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Donald Trump disputes James Comey testimony

President Donald Trump, accompanied by Romanian President Klaus Werner

President Donald Trump, accompanied by Romanian President Klaus Werner Iohannis, speaks during a news conference in the Rose Garden at the White House, Friday, June 9, 2017, in Washington. Credit: AP

WASHINGTON — President Donald Trump on Friday disputed former FBI Director James Comey’s accusations in his Senate testimony and said he would be “100 percent” willing to testify about them under oath before special counsel Robert Mueller.

Trump also said he would announce “in a fairly short period of time” if he has tapes of the conversations he had with Comey — evidence that could settle whether Trump or Comey is telling the truth after each have said the other is lying about their interactions.

Shortly after Trump spoke, the House Intelligence Committee announced it had given the White House counsel a June 23 deadline to turn over those recordings, if they exist, for its investigation of Russian election meddling and the Trump campaign’s role.

“No collusion. No obstruction. He’s a leaker. But we want to get back to running our great country,” Trump said in first comments on Comey’s testimony to the Senate Intelligence Committee Thursday that charged Trump had lied and tried to interfere with FBI’s Russia probe.

“But we were very, very happy, and frankly James Comey confirmed a lot of what I said. And some of the things that he said just weren’t true,” Trump said as he stood next to Romanian President Klaus Iohannis at a Rose Garden news conference.

Trump’s comments on the testimony echoed his early morning tweet and his private lawyer’s statement that he felt “completely vindicated” when Comey confirmed he had told Trump on three occasions he was not the target of an FBI investigation.

Comey testified that Trump fired him because of the FBI Russia investigation, that the White House defamed him and the FBI with “lies, plain and simple,” and that he took notes of his conversations with Trump because he was concerned the president might lie about them later.

The House Intelligence Committee also requested Comey turn over his notes.

At the news conference, Trump was asked about a private Feb. 14 Oval Office meeting at which Comey said he asked him to let go of the FBI probe of former National Security Adviser Michael Flynn for false statements about his talks with the Russian ambassador.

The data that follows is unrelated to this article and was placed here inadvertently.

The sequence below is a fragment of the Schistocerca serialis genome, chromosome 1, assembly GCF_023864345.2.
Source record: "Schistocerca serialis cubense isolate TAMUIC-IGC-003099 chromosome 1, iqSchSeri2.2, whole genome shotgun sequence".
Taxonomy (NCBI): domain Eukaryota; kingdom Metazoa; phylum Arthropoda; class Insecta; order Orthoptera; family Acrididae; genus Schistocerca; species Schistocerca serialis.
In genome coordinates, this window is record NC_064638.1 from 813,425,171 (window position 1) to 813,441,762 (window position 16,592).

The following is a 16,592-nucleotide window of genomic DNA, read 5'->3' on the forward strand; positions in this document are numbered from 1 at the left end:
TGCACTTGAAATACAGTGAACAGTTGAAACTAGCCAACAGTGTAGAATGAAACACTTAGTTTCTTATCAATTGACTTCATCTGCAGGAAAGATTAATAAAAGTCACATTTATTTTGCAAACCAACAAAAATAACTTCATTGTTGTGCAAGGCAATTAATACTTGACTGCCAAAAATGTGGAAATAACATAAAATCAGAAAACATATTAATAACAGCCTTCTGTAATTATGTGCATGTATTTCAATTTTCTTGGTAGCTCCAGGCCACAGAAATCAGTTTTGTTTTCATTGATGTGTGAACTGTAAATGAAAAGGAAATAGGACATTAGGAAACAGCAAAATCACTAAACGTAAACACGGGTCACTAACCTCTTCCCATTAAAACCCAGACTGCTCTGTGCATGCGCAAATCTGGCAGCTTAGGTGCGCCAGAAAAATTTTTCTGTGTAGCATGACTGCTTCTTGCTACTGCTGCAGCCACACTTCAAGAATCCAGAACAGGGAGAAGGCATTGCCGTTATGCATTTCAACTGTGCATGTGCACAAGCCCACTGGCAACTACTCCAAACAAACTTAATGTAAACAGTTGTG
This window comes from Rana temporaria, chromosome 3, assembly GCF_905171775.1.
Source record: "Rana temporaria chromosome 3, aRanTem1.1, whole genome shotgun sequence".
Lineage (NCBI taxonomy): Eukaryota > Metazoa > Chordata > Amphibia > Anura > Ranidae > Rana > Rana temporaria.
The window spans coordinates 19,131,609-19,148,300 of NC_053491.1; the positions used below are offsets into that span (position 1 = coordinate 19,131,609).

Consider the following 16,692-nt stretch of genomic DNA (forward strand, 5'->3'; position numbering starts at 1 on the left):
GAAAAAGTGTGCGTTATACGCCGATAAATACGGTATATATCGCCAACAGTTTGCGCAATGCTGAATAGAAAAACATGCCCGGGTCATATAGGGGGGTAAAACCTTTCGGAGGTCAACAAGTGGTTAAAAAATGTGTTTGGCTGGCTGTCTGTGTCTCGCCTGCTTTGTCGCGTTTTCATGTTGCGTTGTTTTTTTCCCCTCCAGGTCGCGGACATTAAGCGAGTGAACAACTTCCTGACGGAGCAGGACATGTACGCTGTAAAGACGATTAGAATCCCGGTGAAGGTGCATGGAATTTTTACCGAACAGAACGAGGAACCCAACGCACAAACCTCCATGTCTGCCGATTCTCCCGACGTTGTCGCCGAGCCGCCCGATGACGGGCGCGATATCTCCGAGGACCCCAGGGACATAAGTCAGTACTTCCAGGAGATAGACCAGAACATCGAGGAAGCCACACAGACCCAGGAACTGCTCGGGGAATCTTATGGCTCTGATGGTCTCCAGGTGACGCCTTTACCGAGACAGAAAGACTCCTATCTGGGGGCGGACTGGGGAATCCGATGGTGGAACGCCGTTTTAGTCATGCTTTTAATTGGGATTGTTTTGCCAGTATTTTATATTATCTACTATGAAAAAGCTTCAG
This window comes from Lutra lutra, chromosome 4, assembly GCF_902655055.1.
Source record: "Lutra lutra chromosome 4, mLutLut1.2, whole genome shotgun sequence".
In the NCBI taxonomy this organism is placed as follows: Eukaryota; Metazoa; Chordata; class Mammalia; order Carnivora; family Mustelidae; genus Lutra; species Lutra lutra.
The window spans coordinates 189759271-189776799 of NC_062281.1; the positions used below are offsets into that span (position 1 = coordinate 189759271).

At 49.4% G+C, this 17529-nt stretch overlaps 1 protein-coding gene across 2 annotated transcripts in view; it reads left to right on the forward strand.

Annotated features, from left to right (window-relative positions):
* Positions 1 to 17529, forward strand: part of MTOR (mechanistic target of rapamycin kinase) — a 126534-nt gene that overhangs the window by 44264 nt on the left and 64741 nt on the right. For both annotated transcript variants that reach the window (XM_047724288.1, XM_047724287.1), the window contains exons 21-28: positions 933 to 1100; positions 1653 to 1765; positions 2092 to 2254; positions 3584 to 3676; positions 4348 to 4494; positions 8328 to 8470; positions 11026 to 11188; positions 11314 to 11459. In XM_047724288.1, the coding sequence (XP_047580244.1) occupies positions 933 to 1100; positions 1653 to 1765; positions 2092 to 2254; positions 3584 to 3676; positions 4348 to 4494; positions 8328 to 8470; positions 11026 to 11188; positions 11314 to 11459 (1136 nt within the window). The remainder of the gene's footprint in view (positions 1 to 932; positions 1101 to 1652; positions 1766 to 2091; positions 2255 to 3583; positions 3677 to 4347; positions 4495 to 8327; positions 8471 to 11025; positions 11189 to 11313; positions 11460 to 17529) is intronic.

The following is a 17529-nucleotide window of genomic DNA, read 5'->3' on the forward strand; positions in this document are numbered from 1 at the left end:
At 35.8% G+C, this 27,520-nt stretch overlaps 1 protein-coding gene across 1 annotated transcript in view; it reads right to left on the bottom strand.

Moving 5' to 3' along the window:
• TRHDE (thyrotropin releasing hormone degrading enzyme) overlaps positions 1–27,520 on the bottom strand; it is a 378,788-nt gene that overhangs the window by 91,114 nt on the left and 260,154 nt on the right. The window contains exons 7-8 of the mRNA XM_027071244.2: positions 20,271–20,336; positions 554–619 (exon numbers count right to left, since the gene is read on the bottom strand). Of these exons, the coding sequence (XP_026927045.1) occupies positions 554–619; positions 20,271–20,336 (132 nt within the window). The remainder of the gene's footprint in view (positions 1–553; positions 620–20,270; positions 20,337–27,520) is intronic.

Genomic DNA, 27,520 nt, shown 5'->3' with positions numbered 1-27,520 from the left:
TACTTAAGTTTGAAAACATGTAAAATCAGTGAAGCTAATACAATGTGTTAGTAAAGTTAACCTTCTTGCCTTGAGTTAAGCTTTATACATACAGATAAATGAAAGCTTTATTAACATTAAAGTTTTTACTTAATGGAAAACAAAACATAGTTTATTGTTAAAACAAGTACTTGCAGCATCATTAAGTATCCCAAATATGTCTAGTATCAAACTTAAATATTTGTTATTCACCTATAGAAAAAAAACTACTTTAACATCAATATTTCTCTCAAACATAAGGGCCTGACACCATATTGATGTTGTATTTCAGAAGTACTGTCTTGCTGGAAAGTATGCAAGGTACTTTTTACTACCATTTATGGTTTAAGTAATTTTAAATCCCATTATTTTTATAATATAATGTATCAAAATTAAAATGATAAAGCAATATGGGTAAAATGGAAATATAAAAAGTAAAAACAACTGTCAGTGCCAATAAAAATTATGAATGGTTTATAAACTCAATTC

“I didn’t say that. I will tell you I didn’t say that,” Trump said. “And there would be nothing wrong if I did say that according to everything I’ve read today. But I did not say that.”

Trump also was asked about a Jan. 27 White House dinner at which Comey said the president he told him “I need loyalty, I expect loyalty.”

Trump said, “I hardly know the man. I’m not going to say ‘I want you to pledge allegiance.’ Who would do that? Who would ask a man to pledge allegiance under oath?”

Asked if he would repeat the denials to Mueller, Trump said, “I would be glad to tell him exactly what I just told you.”

Meanwhile, Trump’s private legal team lead by his longtime attorney Marc Kasowitz, is preparing to file a complaint with the Justice Department’s inspector general about Comey “leaking” notes of “privileged conversations” with Trump, according to news reports.

Comey testified he had given the notes he took after each one-on-one conversation with Trump to a friend at Columbia Law School to share with reporters to prompt the appointment of a special prosecutor.

Kasowitz also plans to send a complaint to the Senate Judiciary Committee to challenge Comey’s testimony in a May 3 hearing that he had never been an anonymous source for reporters about the probe into Trump’s campaign, the New York Times reported. But Comey didn’t share his notes until May 15, the Times said, and it is unclear if Comey had done anything similar before.

Kasowitz and the White House did not respond Friday to queries.

Robert Ray, the final independent counsel investigating former President Bill Clinton, called the idea of Trump’s attorney filing those complaints “a big distraction.”

“If executive privilege was going to be asserted it would have been served beforehand,” Ray said on MSNBC. Even if it had been served, he said, Trump’s tweets would undo it.


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